Holden Caulfield and the Pressures of Society: The Catcher in the Rye by J.D. Salinger

1286 Words 6 Pages
Confucius, a Chinese philosopher, once stated, “You cannot open a book without learning something.” Throughout time, books, molded by their authors, have been the key source of knowledge. Regardless of the subject, most works of literature often have a message or theme for the reader. Not only do authors use themes, but also well developed characters to bring a novel to life. In the bildungsroman, The Catcher in the Rye by J.D. Salinger, characterization is often found, especially regarding the protagonist, Holden Caulfield. Salinger also includes many themes in his novel relating to growing up in a corrupt society. Hence, this paper will compare, contrast, and evaluate literary criticisms regarding the themes and characterization …show more content…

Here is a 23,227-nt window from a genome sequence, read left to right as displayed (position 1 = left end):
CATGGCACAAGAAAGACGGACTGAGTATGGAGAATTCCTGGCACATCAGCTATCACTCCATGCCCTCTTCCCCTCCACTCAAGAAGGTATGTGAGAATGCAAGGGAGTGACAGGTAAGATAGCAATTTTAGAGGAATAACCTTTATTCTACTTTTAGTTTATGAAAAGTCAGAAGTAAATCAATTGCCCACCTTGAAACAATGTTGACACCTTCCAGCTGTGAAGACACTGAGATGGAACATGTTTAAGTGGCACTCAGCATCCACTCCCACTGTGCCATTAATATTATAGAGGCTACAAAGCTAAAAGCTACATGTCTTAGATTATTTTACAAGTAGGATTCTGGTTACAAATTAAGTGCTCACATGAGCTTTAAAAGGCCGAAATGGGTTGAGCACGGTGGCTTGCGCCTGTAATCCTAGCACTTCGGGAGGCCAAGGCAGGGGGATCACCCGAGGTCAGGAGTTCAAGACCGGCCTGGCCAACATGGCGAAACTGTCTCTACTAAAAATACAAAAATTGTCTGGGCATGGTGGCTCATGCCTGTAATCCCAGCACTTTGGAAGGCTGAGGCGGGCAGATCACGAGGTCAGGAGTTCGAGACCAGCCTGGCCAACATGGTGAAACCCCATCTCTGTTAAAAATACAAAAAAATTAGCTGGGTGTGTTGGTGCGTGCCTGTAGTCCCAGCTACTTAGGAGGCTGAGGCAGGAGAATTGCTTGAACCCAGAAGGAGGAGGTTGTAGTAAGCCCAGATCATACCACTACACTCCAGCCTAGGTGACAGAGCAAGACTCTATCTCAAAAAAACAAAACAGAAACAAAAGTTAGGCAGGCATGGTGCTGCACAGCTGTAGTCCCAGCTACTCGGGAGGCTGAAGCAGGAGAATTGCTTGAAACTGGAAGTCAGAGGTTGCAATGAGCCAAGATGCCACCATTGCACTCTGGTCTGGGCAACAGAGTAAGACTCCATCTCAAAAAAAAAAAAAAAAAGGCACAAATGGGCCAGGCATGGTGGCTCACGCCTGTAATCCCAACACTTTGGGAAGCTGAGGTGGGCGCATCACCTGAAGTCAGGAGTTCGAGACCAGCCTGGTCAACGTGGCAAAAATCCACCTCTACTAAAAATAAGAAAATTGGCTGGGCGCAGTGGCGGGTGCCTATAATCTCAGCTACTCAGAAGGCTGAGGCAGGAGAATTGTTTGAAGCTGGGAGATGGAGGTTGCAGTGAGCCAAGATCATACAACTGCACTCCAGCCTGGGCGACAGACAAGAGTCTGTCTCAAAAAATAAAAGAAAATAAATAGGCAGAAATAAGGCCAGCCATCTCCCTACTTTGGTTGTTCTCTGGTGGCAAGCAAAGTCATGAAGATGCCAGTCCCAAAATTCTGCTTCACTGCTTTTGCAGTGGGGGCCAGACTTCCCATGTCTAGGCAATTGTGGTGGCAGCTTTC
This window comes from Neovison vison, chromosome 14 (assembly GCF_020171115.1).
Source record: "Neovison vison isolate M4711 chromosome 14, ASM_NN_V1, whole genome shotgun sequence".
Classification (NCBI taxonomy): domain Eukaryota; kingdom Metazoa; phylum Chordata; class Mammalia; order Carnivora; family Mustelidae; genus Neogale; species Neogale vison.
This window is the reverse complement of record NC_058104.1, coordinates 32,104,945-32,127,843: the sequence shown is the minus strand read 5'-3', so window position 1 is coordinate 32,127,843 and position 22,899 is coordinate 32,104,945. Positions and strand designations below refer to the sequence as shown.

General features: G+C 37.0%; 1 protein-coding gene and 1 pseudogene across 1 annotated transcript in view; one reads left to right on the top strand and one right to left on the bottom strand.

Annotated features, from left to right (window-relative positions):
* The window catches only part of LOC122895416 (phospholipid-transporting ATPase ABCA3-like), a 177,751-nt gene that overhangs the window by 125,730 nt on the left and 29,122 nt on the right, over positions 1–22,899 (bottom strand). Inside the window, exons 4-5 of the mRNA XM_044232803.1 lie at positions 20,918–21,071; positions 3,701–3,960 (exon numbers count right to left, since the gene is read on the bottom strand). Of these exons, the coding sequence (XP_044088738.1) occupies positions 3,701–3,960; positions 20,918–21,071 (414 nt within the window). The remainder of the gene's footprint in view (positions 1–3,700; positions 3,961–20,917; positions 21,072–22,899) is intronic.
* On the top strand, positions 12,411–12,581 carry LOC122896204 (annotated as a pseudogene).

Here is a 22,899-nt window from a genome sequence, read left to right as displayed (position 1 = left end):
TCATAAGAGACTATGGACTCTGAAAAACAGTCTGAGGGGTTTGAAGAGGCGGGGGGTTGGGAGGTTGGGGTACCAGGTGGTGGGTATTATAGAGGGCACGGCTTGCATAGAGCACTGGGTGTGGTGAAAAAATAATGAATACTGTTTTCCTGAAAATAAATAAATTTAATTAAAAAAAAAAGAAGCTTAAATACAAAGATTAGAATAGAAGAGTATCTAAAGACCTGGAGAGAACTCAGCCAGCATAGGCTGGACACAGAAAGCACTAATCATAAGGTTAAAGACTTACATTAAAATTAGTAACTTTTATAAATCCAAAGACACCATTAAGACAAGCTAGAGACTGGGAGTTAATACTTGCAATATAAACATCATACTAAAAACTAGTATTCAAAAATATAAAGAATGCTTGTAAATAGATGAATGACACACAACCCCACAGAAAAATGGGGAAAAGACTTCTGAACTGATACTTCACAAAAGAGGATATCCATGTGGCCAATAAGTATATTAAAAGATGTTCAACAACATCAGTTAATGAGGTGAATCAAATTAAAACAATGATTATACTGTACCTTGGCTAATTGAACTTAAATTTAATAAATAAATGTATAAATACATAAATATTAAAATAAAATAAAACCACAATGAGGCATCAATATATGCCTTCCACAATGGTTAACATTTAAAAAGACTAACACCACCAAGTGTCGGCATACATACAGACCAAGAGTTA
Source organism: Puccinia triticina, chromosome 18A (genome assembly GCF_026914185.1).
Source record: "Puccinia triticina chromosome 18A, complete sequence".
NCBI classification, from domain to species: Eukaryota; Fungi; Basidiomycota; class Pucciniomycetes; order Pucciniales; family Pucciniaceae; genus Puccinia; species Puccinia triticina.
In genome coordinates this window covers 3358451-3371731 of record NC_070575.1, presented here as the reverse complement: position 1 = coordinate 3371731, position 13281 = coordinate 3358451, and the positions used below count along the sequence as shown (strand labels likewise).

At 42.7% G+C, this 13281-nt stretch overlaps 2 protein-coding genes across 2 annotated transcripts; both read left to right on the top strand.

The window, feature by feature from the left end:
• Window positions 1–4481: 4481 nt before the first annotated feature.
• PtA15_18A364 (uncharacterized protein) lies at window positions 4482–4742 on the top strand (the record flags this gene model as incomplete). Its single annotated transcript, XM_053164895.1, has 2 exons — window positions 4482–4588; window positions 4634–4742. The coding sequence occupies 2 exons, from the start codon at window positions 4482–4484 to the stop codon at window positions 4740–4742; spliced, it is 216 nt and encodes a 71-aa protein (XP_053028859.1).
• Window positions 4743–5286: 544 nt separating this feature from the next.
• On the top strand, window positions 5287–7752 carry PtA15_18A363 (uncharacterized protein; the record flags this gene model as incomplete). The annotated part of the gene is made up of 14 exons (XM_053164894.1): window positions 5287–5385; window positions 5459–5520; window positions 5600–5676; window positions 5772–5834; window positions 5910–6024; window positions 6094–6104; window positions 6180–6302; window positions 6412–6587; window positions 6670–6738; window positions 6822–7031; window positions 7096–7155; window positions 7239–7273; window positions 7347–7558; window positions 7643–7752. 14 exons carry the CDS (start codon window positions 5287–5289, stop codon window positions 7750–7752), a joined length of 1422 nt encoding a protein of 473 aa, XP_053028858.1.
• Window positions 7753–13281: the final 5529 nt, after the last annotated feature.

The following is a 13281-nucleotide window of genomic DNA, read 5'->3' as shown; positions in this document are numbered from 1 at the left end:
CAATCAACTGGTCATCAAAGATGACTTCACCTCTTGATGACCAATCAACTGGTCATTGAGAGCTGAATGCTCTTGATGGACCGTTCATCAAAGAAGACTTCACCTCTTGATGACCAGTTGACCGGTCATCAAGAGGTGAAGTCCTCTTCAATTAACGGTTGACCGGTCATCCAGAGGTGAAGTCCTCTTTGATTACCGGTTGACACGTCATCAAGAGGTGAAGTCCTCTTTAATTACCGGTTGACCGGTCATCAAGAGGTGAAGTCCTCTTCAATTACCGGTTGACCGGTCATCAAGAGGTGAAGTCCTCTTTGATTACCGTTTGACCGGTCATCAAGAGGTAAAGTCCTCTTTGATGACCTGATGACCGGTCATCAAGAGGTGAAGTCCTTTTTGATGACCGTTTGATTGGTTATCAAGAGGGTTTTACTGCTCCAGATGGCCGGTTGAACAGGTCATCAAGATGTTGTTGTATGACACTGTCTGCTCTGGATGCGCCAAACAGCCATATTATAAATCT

Confucius, a Chinese philosopher, once stated, “You cannot open a book without learning something.” Throughout time, books, molded by their authors, have been the key source of knowledge. Regardless of the subject, most works of literature often have a message or theme for the reader. Not only do authors use themes, but also well developed characters to bring a novel to life. In the bildungsroman, The Catcher in the Rye by J.D. Salinger, characterization is often found, especially regarding the protagonist, Holden Caulfield. Salinger also includes many themes in his novel relating to growing up in a corrupt society. Hence, this paper will compare, contrast, and evaluate literary criticisms regarding the themes and characterization of J.D. Salinger’s novel The Catcher in the Rye. Many critics of The Catcher in the Rye discuss in depth the characterization of the protagonist Holden Caulfield. For example, Reiff believes that Holden is a “symbol of a spontaneous, idealistic, innately good child,” despite what some believe. Reiff finds that he is also an unselfish and caring person due to Holden’s constant generosity and worrying for others (69-70). Some believe, however, that Holden is a hypocrite or a phony because of all the lies he tells. Pinsker disagrees and defends Holden saying that he lies to keep others from being hurt (Reiff 61-62). Bloom agrees with Reiff about Holden being a kind hearted person with a soft spot for children, even calling him a “secular
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